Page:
Remember the ability to apply the same year you qualify has been reinstated this year for the Elite program. However there are time constraints we must follow. If your qualifying Championship is a Fast Pitch event then your application must be in the office within three weeks after your Championship ends. Example: if the 18U Gold is your last qualifying event, the application must be at the National Office in OKC by August 18th, the MMFP by August 25th, etc.. Applications from the MASP, which is the last qualifying event, must be in the National Office no Later than October 15th to be considered for Elite the same year. 

Plays and Clarifications:

Play: With one out and R1 (the DP) on 1B, B3 (the Flex) hits a single to F7 and moves R1 to 2B. The defensive coach properly appeals before the next pitch and it is determined that B3 is an Illegal Player/Illegal Batter.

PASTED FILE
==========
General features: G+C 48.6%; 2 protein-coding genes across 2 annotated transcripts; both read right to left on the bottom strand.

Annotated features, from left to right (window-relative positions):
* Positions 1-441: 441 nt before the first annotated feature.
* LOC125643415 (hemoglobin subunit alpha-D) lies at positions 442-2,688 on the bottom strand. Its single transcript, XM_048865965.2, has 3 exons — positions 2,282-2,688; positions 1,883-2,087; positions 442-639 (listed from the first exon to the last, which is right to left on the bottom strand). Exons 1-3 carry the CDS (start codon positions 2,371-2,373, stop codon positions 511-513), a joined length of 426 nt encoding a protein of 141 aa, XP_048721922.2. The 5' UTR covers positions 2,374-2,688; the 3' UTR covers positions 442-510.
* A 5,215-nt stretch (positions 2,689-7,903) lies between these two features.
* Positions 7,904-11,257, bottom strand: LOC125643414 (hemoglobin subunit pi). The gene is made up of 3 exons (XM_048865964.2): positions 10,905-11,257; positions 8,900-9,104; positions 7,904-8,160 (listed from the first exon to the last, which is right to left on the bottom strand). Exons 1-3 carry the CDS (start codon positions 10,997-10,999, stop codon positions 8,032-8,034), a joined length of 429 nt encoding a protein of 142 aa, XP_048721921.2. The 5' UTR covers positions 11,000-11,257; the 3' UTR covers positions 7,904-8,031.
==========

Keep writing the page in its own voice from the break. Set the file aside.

Ruling: B3 is ruled an Illegal Batter. B3 is called out and is disqualified from the game. B3 must be replaced by a legal substitute. All other outs stand and runners who were not declared out must be return to the base occupied at the time of the pitch. Rule 4, Section 6F2 EFFECT.
NOTE: The EFFECT for an Illegal Player states that the Illegal Player is disqualified and replaced with a legal substitute. All other provisions of Rule 4, Section 6A-C[1-9] apply. Now you must refer to Rule 4, Section 6C[3] since no pitch has been thrown and apply the balance of the EFFECT.

Play: With two outs, R1 on 3B and R2 on 2B, B5 hits the ball to centerfield. After rounding 3B, R2 is obstructed and starts to return to 3B while F8 is throwing the ball home. The third base coach seeing the obstruction tells R2 to again return home. R2 does and is tagged by F2 before reaching the plate. The umpire declares R2 out because they had gone beyond the base that would have been reached had there been no obstruction.